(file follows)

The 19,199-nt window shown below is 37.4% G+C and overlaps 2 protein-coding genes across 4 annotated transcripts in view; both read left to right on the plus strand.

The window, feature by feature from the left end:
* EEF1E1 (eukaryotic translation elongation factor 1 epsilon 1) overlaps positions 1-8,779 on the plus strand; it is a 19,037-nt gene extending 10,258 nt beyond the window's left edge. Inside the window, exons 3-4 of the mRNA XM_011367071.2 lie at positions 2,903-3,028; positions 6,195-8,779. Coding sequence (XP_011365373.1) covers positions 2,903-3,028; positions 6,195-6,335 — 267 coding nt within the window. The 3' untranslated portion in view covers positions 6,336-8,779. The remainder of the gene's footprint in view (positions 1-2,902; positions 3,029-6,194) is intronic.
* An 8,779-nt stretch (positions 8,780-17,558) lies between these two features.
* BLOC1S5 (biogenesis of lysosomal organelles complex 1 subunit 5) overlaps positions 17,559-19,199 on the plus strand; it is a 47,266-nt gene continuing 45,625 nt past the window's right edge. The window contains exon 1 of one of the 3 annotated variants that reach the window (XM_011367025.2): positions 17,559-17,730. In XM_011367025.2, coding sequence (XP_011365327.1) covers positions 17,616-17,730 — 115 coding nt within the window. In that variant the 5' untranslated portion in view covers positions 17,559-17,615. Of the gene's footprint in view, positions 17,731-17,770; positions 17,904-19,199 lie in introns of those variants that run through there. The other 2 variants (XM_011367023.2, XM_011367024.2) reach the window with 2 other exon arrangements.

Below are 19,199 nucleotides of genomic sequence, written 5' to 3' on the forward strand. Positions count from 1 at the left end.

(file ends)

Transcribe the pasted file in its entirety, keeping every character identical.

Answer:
The 19,199-nt window shown below is 37.4% G+C and overlaps 2 protein-coding genes across 4 annotated transcripts in view; both read left to right on the plus strand.

The window, feature by feature from the left end:
* EEF1E1 (eukaryotic translation elongation factor 1 epsilon 1) overlaps positions 1-8,779 on the plus strand; it is a 19,037-nt gene extending 10,258 nt beyond the window's left edge. Inside the window, exons 3-4 of the mRNA XM_011367071.2 lie at positions 2,903-3,028; positions 6,195-8,779. Coding sequence (XP_011365373.1) covers positions 2,903-3,028; positions 6,195-6,335 — 267 coding nt within the window. The 3' untranslated portion in view covers positions 6,336-8,779. The remainder of the gene's footprint in view (positions 1-2,902; positions 3,029-6,194) is intronic.
* An 8,779-nt stretch (positions 8,780-17,558) lies between these two features.
* BLOC1S5 (biogenesis of lysosomal organelles complex 1 subunit 5) overlaps positions 17,559-19,199 on the plus strand; it is a 47,266-nt gene continuing 45,625 nt past the window's right edge. The window contains exon 1 of one of the 3 annotated variants that reach the window (XM_011367025.2): positions 17,559-17,730. In XM_011367025.2, coding sequence (XP_011365327.1) covers positions 17,616-17,730 — 115 coding nt within the window. In that variant the 5' untranslated portion in view covers positions 17,559-17,615. Of the gene's footprint in view, positions 17,731-17,770; positions 17,904-19,199 lie in introns of those variants that run through there. The other 2 variants (XM_011367023.2, XM_011367024.2) reach the window with 2 other exon arrangements.

Below are 19,199 nucleotides of genomic sequence, written 5' to 3' on the forward strand. Positions count from 1 at the left end.